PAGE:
The Official WorldSkills Anthem

Publié le : 06/05/2019 11:31:46
Catégories : Actualités

Firstly, the anthem had to be written by those with a background in skills rather than a professional song writer. It should also embrace the value of WorldSkills and all those within it.

Above all it should promote young people who have embraced skills and vocational training.

The resulting music is a collaboration between two individuals. Georges Tortel is a locksmith, now retired, from Provence in the south of France. His co-author, Wawszczyk, is from Saint-Pierre-lès-Nemours, not far from Paris, and has a business building wooden and steel roof frames.

Both have held elected positions in WorldSkills France, with the aim of helping young people develop and train.

The two also share a passion for music, and together have composed more than 100 songs, selling them under their own label which they created in 2013 with the Devoir band.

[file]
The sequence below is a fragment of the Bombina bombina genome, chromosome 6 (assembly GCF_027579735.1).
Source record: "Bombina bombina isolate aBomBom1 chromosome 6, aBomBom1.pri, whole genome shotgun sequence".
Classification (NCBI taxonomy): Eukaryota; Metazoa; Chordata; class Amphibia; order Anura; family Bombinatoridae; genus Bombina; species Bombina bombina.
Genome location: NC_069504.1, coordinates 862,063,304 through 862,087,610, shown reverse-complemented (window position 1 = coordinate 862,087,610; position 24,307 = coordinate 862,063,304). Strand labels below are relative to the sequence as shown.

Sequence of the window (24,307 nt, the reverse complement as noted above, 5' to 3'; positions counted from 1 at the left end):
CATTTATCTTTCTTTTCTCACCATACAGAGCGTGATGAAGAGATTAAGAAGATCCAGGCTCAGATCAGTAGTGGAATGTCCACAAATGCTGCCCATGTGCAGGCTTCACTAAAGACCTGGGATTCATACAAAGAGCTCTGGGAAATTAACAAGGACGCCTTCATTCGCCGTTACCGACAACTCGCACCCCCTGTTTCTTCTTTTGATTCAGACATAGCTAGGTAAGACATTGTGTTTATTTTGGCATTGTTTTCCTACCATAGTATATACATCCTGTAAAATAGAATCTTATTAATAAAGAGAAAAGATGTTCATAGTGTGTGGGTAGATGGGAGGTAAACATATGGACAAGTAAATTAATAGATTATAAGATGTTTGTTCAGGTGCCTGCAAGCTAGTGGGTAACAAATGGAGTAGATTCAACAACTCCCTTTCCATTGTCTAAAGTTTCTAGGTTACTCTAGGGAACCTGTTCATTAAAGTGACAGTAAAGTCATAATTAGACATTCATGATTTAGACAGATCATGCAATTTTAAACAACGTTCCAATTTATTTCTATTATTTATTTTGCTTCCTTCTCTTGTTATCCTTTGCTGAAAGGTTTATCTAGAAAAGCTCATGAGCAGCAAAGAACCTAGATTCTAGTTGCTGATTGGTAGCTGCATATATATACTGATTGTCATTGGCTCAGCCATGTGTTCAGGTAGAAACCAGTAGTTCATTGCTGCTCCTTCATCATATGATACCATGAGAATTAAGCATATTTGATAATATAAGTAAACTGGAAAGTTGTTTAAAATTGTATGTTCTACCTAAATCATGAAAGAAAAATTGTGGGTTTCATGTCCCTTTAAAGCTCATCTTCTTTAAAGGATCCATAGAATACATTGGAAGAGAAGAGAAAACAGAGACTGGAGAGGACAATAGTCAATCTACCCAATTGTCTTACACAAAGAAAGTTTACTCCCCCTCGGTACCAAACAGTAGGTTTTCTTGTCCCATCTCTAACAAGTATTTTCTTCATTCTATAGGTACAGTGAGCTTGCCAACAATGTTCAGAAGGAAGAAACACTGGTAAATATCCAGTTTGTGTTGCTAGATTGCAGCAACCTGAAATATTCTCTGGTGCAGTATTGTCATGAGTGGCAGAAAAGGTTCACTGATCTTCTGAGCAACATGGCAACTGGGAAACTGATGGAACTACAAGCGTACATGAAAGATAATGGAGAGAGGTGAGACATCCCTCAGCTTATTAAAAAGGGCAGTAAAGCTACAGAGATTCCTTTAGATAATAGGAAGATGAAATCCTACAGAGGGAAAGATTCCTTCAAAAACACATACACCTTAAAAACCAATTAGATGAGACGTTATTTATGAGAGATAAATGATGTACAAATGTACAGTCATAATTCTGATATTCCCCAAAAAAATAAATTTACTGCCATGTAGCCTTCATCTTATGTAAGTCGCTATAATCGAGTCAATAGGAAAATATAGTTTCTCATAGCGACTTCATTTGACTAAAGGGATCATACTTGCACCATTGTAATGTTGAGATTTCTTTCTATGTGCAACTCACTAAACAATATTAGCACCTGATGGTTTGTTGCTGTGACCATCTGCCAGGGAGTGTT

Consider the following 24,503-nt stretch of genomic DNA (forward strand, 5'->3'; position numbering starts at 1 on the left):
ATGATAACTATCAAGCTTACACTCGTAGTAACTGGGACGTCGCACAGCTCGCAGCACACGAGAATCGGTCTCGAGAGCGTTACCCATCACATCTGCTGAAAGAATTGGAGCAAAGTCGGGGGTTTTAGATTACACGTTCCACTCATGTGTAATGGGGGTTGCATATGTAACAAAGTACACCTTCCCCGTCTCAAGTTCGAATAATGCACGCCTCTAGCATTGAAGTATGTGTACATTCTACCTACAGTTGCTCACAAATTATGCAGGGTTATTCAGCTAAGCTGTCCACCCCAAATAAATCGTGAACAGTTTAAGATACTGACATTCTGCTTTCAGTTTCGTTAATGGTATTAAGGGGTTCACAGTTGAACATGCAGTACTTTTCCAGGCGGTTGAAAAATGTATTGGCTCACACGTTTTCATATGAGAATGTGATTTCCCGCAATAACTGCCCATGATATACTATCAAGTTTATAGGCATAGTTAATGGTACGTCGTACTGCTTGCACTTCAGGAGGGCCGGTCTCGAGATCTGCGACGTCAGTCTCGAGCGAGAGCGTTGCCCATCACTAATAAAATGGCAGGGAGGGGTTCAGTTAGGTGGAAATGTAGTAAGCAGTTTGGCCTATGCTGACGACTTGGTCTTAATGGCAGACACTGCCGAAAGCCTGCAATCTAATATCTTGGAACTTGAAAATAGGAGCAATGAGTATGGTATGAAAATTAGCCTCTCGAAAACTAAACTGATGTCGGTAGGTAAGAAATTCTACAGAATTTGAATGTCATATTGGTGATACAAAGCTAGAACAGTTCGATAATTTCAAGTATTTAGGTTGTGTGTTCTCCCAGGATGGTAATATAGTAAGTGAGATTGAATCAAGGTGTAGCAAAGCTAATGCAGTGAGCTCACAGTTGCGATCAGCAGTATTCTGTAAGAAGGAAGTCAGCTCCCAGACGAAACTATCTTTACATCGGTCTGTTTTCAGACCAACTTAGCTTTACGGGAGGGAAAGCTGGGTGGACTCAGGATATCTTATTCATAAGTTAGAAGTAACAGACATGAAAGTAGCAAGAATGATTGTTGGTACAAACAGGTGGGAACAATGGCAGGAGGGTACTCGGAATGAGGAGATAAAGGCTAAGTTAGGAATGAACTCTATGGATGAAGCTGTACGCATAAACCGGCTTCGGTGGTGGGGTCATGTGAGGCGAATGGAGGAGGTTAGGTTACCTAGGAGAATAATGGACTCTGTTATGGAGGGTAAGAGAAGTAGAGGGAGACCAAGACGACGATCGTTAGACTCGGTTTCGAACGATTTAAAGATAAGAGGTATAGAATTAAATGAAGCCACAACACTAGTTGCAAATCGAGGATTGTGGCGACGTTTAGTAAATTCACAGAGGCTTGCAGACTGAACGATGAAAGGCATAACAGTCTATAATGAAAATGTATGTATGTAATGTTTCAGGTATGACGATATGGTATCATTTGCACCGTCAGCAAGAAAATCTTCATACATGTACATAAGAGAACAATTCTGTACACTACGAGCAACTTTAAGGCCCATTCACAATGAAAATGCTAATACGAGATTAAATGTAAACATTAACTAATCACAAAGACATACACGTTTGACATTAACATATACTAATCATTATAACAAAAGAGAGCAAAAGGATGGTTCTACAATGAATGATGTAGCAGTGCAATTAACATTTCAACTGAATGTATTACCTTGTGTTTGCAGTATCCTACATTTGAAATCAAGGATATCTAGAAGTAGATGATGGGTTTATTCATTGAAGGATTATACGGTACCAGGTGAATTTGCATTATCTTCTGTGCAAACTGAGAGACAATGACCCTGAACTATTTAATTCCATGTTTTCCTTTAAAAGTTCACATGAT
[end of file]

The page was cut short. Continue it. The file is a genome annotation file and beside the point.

The band, which also recorded the anthem, was founded in 2009 by brothers Daniel and Loïc Vazque. The name is a reference to the French Companion du Devoir, an artisan mentoring organization that dates back to Medieval times.

It was Wawszczyk who created the main musical theme for the anthem, the inspiration coming to him while he was driving. He immediately recorded it on his mobile phone so as not to forget it, with Torte writing the first two verses and the chorus.

A longtime friend and composer, Jean-François Pauléat, was responsible for the symphonic arrangements.

For the recording, no less than 21 musicians shared the 32 parts in the final arrangement.

The anthem was played for the first time at the Opening and Closing Ceremonies of WorldSkills Abu Dhabi 2017.

At the 2018 General Assembly the instrumental version of the WorldSkills Anthem was unanimously adopted as the official WorldSkills Anthem. 

The instrumental version (WAV, 41 MB) is available for Members to use. Additional background information is also available in the Member resource section. Some Member expressed interest in the potential to run national contests with schools to come up with their own lyrics or use local instruments – great initiatives for each country to engage their youth, and to fully “own” the anthem while at the same time being part of WorldSkills  thus highlighting the unity and the diversity of WorldSkills.